When I was 12, I fell into a clump of young shrubs that looked totally innocuous. The very large heart shaped leaves looked soft and tender. The sting they inflicted was so severe I was in bed for three days. It took me months before the tingly sensation left. I had been stung by juvenile - the worst kind - giant stinging trees.
The pain can be so bad that it induces vomiting, and some of the literature suggests the sting can be fatal.
Arguably the most painful plant in the world, the giant stinging tree grows in the rainforests of coastal Queensland and New South Wales, eastern Australia. They like to grow in areas near river courses, especially in clear or disturbed areas. They are supposed to gow to about 40 metres high, but the largest ones at Barrington Tops National Park grow to about 20 metres high, with a trunk about 0.5 metres in diameter. The bark is light in colour, and older trees, you can touch the trunk without being stung.
The leaves, however, are covered in silica - glass - spikes, and when touched causes immediate pain which can last for days. The young trees grow rapidly. They are a rainforest pioneer species. The wood is very soft and if a tree is felled it will rot away within months.
The leaves of the tree are heart shaped and usually have large gaping holes in them caused by beetles. The leaves are covered in dense hairs which the tree uses to sting it predators. Each tiny silicon hair contains neurotoxin and on touch they break off and inject the venom. Even dead leaves can sting. My wife once stepped on an almost completely rotted leaf at the bottom of a river bed, and was severely stung by the dead leaf. There are reports that the stinging hairs can be potent for decades after the leaf has died.
There are only male flowers or female flowers on a giant stinging tree. Giant stinging trees are easily recognised from the six other species of Australian stinging tree. For starters, they are big. The tree is easily identified by its large, heart shaped leaves, covered with dense hairs. The leaves are often full of holes; this is caused by a beetle which eats the leaves. Flowers are yellow-green, and the fruit is a small nut on an expanded fleshy stalk resembling a mulberry in colour and texture. These stalks are an important winter fruit for the Green Catbird and the Regent Bowerbird.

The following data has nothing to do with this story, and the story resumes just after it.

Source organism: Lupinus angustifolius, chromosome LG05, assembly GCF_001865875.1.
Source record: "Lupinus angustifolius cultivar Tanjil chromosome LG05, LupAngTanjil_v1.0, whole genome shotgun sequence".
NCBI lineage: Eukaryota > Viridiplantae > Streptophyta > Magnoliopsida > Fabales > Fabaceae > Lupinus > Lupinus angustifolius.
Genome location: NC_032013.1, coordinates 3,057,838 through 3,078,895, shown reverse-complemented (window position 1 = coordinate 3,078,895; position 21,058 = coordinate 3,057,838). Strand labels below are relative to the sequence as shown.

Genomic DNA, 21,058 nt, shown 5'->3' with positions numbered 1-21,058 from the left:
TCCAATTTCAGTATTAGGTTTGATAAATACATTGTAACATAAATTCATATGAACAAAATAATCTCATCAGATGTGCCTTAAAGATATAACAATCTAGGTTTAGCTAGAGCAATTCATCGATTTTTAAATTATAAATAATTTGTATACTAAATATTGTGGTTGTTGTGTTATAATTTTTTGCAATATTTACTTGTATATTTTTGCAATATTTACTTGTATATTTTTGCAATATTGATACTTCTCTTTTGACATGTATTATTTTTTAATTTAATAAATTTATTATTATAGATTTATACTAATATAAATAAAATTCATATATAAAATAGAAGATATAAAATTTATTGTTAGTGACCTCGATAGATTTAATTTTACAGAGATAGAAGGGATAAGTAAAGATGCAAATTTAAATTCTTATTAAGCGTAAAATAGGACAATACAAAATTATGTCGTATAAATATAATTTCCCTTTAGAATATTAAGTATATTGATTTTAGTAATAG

Stinging trees play an important part in the ecology of a rainforest. Many native Australian animals, birds and insects are not bothered by the sting, and happily devour the leaves and fruit. Red legged pademelons - small fat wallabies about the size of a small dog, reportedly love eating the leaves. They are certainly endemic in locations where stinging tress grow.
You need thick gloves to stop a stinging tree. Cotton or denim is not sufficient to ward off a sting. The silicon hairs penetrate your skin, and then break off. They're so tiny, that often the skin will close over the hairs. So sometimes, once you've been stung, you can't remove the stinging hairs. What's worse is that you can get stung even after the leaf is dead.
The neurotoxin is very stable. Experiments have been done with hairs that were collected nearly a century ago, and they can still cause pain. The reaction depends on what species of animal gets stung, and how many hairs get stuck in the skin. But humans feel something between mild irritation and intense pain and death. The pain comes immediately after touching the plant, and it gradually increases to a peak after about 20-30 minutes. The Dutch Botanist H. J. Winkler made the only official recording of Death By Stinging Tree, for a human. It was in New Guinea, back in the early 1920s.
But you can suffer even if you don't touch the plant. The plants continuously shed their stinging hairs. Stay close to the stinging trees for more than an hour, and you can get an allergic reaction - intensely painful and with continuous bouts of sneezing. You can even get nose bleeds from these silicon hairs floating in the air.
There are two strange things about these stinging trees. First, these stinging trees are harmless to many native Australian species, but very nasty to introduced species such as humans, horses and dogs.
The second thing is according to some articles, the pain is real and intense, but your body does not suffer any damage. Fire and snake bites cause pain, and they damage you as well. But it seems that the pain from this tree could be the only pain that is not related to any damage.